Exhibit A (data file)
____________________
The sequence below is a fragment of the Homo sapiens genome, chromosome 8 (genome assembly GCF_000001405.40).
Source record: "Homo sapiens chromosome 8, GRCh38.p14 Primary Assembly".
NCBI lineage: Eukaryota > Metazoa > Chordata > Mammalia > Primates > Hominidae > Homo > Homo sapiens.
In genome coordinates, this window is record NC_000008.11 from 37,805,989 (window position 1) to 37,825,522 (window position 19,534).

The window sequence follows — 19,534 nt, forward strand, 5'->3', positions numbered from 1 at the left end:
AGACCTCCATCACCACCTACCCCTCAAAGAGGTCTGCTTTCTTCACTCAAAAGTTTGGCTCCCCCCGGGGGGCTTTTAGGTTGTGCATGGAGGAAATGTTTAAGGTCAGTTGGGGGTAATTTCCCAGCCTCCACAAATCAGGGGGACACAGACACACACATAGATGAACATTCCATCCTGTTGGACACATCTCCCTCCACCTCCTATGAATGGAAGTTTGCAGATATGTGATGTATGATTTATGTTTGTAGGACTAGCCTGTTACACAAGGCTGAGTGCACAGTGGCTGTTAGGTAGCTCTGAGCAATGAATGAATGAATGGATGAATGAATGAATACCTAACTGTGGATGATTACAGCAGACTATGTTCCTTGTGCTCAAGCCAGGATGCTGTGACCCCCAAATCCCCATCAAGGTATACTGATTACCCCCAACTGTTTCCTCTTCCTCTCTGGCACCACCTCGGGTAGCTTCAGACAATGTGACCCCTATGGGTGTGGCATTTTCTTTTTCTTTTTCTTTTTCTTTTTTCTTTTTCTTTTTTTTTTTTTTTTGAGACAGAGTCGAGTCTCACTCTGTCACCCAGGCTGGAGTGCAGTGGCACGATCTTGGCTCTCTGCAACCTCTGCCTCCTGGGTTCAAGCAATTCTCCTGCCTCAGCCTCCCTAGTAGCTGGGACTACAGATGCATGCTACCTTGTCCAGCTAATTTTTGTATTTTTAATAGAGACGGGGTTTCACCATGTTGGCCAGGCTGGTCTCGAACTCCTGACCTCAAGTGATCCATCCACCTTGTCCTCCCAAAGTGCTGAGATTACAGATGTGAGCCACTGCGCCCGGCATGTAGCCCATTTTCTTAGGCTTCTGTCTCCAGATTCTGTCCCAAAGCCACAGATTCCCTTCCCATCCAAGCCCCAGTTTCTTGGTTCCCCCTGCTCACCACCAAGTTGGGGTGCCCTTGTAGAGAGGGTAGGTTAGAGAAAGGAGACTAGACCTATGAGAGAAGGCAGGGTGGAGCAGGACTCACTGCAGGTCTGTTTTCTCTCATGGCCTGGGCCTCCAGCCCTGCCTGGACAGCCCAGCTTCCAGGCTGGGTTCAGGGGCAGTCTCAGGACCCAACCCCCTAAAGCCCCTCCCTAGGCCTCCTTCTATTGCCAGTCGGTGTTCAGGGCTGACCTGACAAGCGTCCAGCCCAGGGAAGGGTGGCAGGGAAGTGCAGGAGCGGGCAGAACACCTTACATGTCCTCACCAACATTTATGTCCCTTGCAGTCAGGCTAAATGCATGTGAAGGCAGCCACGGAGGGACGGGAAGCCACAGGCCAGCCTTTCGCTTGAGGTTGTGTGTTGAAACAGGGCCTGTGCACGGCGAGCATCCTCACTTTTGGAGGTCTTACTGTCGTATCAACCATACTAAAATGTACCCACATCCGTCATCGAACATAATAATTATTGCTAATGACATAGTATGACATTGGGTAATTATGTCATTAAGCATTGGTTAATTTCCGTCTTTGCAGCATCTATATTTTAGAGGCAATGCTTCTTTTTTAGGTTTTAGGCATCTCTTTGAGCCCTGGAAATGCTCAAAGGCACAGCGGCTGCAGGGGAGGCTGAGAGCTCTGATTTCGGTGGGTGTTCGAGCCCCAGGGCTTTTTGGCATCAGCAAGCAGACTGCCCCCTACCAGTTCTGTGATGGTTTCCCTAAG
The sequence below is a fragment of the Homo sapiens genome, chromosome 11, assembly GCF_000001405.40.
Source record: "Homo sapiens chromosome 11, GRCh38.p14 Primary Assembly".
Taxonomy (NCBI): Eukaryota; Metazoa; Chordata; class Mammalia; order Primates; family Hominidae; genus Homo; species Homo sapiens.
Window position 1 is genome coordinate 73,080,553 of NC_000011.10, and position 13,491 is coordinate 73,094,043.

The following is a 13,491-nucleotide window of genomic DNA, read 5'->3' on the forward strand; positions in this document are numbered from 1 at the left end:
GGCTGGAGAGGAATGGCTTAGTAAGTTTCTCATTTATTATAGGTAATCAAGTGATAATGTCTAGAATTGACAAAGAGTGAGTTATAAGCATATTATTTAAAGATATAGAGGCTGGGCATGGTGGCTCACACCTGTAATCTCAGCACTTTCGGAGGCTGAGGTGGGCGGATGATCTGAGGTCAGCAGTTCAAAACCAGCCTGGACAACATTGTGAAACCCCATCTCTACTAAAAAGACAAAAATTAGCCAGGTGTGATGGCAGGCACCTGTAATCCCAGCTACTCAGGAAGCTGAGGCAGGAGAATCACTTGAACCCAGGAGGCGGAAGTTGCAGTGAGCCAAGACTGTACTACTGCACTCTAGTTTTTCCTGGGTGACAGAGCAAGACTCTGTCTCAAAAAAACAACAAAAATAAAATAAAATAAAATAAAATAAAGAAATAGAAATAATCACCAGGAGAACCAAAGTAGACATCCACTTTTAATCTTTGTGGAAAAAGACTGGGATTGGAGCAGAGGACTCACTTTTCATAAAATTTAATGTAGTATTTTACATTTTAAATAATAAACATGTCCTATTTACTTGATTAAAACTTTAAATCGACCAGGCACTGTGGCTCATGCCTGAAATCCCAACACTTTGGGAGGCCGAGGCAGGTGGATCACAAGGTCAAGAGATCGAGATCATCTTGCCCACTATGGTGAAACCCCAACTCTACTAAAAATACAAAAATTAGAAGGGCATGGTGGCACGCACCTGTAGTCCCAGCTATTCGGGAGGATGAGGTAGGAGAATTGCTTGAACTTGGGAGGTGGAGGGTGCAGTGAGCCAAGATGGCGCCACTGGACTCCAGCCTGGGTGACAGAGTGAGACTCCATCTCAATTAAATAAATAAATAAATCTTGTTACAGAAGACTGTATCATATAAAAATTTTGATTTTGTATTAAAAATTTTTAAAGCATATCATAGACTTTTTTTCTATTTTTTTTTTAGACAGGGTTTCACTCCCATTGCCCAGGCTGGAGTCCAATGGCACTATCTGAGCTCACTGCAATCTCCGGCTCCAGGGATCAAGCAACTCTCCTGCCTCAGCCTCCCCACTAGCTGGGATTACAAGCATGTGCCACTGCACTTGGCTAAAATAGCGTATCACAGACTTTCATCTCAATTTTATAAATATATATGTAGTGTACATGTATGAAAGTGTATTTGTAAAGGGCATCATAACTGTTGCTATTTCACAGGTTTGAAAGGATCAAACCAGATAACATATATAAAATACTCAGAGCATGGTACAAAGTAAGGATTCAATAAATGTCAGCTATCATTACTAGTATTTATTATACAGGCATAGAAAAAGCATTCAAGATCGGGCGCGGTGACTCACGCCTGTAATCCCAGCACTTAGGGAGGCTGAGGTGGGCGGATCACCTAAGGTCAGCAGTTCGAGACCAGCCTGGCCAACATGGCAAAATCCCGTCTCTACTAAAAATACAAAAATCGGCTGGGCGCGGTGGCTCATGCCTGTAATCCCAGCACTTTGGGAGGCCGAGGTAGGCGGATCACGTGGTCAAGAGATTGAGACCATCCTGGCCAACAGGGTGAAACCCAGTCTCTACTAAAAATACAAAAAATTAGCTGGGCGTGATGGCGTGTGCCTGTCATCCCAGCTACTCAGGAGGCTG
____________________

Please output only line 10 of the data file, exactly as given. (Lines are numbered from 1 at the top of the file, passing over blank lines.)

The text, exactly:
Window position 1 is genome coordinate 73,080,553 of NC_000011.10, and position 13,491 is coordinate 73,094,043.